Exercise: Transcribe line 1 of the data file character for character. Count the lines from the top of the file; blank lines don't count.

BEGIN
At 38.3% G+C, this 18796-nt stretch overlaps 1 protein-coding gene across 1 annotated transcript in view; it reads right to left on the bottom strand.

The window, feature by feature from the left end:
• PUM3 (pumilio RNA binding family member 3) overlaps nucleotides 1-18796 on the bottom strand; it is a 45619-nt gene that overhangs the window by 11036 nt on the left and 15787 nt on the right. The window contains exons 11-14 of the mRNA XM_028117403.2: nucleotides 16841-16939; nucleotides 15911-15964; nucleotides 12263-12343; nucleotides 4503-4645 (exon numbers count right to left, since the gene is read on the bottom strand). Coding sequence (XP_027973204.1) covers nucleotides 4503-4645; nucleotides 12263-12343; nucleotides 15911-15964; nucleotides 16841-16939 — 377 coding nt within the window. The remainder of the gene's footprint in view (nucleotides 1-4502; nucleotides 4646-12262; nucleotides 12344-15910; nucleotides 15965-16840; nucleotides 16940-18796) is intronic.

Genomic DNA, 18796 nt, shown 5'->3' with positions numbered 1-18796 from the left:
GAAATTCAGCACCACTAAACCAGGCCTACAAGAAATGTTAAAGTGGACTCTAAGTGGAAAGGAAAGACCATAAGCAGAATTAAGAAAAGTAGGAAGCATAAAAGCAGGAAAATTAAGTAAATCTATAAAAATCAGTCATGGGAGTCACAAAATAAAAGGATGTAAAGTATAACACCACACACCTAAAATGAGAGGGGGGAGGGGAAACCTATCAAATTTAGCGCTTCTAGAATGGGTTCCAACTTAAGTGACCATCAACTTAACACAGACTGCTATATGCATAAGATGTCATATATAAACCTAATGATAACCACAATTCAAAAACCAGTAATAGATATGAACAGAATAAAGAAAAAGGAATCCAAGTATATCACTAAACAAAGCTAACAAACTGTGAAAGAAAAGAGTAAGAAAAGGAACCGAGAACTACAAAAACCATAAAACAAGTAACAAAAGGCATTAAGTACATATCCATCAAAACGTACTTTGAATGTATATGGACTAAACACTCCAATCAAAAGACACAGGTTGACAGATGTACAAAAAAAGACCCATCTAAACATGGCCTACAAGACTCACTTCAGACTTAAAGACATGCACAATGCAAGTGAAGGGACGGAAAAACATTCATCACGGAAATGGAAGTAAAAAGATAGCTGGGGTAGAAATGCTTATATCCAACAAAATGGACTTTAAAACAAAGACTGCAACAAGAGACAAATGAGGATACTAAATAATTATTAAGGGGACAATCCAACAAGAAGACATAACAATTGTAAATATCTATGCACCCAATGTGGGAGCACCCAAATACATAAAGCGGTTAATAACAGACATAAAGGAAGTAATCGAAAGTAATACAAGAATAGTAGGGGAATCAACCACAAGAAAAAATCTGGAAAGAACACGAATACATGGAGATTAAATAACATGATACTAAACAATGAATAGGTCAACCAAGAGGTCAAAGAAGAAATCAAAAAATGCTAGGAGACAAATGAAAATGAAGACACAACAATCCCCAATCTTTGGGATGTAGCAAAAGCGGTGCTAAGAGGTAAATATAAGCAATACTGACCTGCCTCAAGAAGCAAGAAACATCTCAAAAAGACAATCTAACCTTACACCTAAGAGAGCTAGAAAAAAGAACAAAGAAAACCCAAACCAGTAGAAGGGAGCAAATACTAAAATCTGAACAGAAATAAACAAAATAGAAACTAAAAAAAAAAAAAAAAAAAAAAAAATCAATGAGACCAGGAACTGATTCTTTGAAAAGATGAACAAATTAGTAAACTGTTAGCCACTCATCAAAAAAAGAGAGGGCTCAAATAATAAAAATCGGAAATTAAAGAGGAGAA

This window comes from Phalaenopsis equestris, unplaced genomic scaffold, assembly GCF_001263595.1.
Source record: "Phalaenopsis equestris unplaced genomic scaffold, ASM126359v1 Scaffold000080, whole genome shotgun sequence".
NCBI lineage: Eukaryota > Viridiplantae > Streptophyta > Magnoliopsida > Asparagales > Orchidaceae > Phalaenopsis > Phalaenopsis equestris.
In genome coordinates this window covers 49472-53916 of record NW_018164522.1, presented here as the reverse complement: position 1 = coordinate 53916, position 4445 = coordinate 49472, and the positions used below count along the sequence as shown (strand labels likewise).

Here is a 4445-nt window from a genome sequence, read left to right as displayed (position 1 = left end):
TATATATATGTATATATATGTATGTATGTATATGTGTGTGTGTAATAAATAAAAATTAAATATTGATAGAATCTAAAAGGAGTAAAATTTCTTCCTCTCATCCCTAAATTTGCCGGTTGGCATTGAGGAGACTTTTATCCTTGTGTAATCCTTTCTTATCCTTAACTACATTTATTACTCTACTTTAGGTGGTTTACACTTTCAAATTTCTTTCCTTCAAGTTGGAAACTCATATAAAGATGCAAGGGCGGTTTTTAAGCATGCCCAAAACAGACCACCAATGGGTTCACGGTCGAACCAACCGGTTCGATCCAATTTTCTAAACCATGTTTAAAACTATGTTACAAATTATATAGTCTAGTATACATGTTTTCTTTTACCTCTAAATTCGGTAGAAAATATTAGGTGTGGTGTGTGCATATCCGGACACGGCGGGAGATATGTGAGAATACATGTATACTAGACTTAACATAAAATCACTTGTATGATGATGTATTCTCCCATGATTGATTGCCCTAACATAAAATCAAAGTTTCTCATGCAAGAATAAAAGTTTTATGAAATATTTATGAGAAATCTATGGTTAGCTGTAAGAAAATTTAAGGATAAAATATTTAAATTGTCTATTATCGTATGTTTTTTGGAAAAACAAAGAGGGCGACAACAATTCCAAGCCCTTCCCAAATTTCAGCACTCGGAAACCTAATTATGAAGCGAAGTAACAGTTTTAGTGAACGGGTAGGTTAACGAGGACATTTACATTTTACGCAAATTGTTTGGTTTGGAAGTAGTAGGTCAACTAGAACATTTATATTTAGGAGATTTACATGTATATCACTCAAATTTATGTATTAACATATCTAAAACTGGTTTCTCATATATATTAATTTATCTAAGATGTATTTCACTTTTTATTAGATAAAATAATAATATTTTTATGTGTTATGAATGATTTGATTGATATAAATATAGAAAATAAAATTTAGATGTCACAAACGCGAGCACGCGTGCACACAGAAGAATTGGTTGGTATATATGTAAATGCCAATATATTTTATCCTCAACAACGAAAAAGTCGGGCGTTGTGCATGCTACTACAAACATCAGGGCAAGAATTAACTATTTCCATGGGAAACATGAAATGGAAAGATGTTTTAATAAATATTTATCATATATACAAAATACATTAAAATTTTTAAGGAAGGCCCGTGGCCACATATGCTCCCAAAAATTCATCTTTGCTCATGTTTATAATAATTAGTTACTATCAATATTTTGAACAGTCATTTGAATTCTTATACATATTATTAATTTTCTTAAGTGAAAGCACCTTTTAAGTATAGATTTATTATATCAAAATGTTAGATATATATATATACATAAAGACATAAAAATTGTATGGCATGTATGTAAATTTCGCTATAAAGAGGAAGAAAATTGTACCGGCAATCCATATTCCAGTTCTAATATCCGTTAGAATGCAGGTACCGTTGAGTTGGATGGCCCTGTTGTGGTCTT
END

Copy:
At 38.3% G+C, this 18796-nt stretch overlaps 1 protein-coding gene across 1 annotated transcript in view; it reads right to left on the bottom strand.